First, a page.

It appeared that the overall cash market was stronger Wednesday due to losses at most points a day earlier giving way to a mix of mostly small movement up or down, with gains decidedly outnumbering losses. However, spikes at Northeast citygates Tuesday had shifted into reverse, with multi-dollar plunges at all of the Northeast delivery points Wednesday.
Most points were flat to up about a quarter, with the Rockies garnering the lion’s share of upticks in double digits. Declines ranged from a little less than a nickel to about $3.75. The biggest loss to a non-Northeast citygate was a little less than 35 cents.
Wednesday’s physical market had negative guidance from the previous day’s drop of 15.9 cents by February futures, but cash trading will have some support Thursday after the contract rallied by 13.8 cents Wednesday (see related story).
Although lows in the 20s will continue to prevail at most Northeast locations Thursday, temperatures will be rising overall and most of the region can expect highs to get back above freezing. Transco will continue a series of pipelines lifting cold weather-related restrictions this week by canceling an Imbalance OFO Thursday (see Transportation Notes).
Florida Gas Transmission (FGT) not only did not end an Overage Alert Day (OAD) but tightened its imbalance tolerance. But since an OAD takes effect on the day the pipeline announced it, many FGT traders likely expected the OAD to end Thursday, especially with Orlando’s low around freezing to be largely counterbalanced by a high in the low 60s. The Florida citygate, which had jumped 49 cents Tuesday, was up less than a dime Wednesday, while FGT Zones 2 and 3 in the production area rose and fell about a nickel each, respectively.
The outlook was much the same in the rest of the eastern half of the South, with lows in the 30s representing a warming trend. Meanwhile, the weather picture is considerably milder at the South’s western end, with New Orleans expected to peak around 70 Thursday and Houston expecting highs in the mid 70s for the next two days.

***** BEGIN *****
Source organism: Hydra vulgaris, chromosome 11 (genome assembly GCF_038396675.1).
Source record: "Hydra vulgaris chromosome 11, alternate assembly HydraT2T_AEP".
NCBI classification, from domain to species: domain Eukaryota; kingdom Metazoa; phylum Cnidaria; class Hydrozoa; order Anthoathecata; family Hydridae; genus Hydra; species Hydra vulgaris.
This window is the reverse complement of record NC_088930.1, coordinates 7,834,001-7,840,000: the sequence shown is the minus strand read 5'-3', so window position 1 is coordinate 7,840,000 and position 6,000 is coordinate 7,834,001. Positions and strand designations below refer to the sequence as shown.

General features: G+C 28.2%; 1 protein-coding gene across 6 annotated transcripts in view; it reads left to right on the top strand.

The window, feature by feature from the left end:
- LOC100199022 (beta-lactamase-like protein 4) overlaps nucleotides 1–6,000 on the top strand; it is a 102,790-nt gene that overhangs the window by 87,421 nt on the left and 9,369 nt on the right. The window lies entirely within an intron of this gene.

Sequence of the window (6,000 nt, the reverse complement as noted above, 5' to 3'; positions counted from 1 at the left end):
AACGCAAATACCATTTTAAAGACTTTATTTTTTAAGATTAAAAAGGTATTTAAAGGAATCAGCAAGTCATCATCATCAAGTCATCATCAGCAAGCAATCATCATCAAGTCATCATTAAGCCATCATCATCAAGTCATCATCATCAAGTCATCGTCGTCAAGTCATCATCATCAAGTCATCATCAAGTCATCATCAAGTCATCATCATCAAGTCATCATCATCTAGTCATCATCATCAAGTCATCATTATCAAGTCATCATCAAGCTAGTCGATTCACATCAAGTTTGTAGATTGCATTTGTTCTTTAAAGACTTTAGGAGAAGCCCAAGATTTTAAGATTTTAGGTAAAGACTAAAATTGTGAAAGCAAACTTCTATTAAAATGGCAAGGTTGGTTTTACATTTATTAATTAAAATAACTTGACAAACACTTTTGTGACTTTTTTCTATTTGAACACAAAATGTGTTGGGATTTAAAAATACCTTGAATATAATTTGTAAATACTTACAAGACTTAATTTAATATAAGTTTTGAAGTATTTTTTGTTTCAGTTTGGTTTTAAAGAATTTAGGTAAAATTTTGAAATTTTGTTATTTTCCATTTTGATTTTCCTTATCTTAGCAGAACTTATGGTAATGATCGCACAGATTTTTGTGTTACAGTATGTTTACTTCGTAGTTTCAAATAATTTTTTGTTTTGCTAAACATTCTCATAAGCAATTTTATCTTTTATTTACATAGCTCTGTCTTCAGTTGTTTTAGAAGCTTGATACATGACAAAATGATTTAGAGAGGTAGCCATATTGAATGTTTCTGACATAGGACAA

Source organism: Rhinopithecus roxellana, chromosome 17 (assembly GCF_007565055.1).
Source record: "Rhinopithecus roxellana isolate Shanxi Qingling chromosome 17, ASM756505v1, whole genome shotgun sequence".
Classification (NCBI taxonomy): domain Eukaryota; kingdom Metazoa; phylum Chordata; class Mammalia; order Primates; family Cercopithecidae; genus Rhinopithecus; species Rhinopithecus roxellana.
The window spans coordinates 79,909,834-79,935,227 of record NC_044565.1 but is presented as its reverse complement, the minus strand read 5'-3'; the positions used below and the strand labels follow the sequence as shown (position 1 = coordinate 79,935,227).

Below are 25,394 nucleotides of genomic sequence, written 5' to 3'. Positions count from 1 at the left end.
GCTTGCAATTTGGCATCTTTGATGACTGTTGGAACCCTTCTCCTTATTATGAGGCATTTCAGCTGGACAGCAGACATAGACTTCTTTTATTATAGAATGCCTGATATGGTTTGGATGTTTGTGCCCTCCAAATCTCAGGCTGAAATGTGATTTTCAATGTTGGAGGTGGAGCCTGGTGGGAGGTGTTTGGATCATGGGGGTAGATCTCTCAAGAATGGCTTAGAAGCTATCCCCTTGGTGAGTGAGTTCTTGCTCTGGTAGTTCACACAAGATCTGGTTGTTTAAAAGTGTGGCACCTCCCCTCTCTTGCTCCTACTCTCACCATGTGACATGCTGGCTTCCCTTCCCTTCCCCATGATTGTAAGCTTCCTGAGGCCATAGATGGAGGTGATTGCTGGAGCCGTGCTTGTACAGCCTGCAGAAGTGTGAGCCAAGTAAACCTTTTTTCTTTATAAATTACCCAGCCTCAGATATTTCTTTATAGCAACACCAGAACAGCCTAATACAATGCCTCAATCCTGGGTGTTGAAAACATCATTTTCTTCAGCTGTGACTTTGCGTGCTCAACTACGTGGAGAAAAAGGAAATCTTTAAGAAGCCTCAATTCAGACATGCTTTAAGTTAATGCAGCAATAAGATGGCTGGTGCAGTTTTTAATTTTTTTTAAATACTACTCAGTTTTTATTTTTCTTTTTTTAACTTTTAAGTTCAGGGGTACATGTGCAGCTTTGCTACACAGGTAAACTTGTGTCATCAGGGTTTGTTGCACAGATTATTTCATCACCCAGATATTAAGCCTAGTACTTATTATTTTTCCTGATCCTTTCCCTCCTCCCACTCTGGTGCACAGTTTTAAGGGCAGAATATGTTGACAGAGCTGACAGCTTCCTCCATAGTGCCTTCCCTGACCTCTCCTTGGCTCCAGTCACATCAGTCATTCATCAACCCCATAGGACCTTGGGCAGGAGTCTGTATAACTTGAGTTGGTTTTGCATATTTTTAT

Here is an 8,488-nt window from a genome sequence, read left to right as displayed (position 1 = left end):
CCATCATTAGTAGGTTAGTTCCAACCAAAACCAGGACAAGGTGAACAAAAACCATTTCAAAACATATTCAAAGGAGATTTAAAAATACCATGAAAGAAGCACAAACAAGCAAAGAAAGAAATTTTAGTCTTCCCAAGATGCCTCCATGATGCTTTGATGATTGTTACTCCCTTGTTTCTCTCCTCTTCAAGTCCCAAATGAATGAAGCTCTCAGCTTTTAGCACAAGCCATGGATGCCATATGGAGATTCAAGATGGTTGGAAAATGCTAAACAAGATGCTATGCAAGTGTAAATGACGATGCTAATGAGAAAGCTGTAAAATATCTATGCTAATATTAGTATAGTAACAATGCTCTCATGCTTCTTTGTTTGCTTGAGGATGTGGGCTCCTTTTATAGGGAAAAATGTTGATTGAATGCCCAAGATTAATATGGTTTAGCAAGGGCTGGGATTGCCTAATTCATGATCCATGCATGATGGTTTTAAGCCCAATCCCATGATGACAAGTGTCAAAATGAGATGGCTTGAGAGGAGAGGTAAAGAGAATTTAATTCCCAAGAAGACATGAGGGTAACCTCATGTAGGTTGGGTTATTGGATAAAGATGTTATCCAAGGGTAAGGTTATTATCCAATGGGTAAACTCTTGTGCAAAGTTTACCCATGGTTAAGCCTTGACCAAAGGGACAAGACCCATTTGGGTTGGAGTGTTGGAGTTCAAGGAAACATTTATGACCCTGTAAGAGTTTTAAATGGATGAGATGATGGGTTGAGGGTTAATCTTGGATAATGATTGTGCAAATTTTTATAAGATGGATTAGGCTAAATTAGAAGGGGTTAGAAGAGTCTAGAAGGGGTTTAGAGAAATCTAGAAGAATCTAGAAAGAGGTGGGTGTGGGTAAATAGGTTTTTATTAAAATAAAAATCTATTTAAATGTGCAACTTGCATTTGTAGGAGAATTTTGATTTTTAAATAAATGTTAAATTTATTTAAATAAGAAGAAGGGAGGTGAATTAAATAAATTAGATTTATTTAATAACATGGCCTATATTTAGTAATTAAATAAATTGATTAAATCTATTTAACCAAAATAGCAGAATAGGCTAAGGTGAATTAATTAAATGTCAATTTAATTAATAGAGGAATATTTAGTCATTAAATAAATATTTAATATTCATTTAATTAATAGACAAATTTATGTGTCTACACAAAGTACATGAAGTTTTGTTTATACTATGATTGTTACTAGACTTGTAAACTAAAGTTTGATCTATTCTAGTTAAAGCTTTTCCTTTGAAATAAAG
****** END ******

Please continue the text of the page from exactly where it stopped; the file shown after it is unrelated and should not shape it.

Southern Natural Gas said it appeared that actual temperatures “were significantly colder than forecasted for Tuesday’s gas day and initial indications are [that] Southern set a new peak day record as a result.” However, a spokesman was unable to confirm Wednesday afternoon whether there actually was a new peak day record.
The Midwest forecast was mixed but mostly for moderately higher temperatures. But that will be changing Friday after a cold front starts moving into the Upper Midwest Thursday. A Northern Natural Gas bulletin board indicated the bone-chilling cold that is on the way, saying its system weighted average temperature is expected to dive from around 24 degrees Thursday to three Friday and zero Saturday.
High temperatures will be near to above average for the season in most of the West, The Weather Channel said. With forecasts of Southern California highs in the 60s, SoCalGas issued a high-linepack OFO for Thursday (see Transportation Notes). But because the OFO notice was not sent until Wednesday afternoon well after cash trading had ended, the price impact was limited as the SoCal citygate and Southern California border dropped only about a nickel each.
Analyst Stephen Smith of Stephen Smith Energy Associates said he expects a storage pull of 193 Bcf to be reported for the week ending Jan. 16. Looking ahead to the next three reports, Tim Evans of Citi Futures Perspective projects withdrawals of 175 Bcf, 155 Bcf and 165 Bcf for the weeks ending Jan. 16, Jan. 23 and Jan. 30, respectively.
“The recent weakness in the gas complex shows even some of the coldest temperatures in five years across the Midwest and Northeast are no match for deteriorating economic conditions and the consequent erosion in underlying natural gas demand,” according to a note from SunTrust Robinson Humphrey/the Gerdes Group analysts. “Under normal economic conditions, last week’s weather could have easily produced a storage withdrawal north of 200 Bcf. However, given acute weakness in industrial and gas-fired power generation demand, it is unlikely that more than 170 Bcf was pulled from storage last week.”
The National Weather Service (NWS) predicts above-normal temperatures during the Jan. 26-30 workweek everywhere south of a line running from West Texas to the northern border of North Carolina. The agency’s six- to 10-day forecast posted Tuesday afternoon calls for below-normal readings everywhere west and north of a line running northward through eastern Arizona and Utah, where it turns eastward so that the below-normal area includes all of the Dakotas and Iowa along with all but the northeast corner of Minnesota. Below-normal temperatures are also expected in northern New England.
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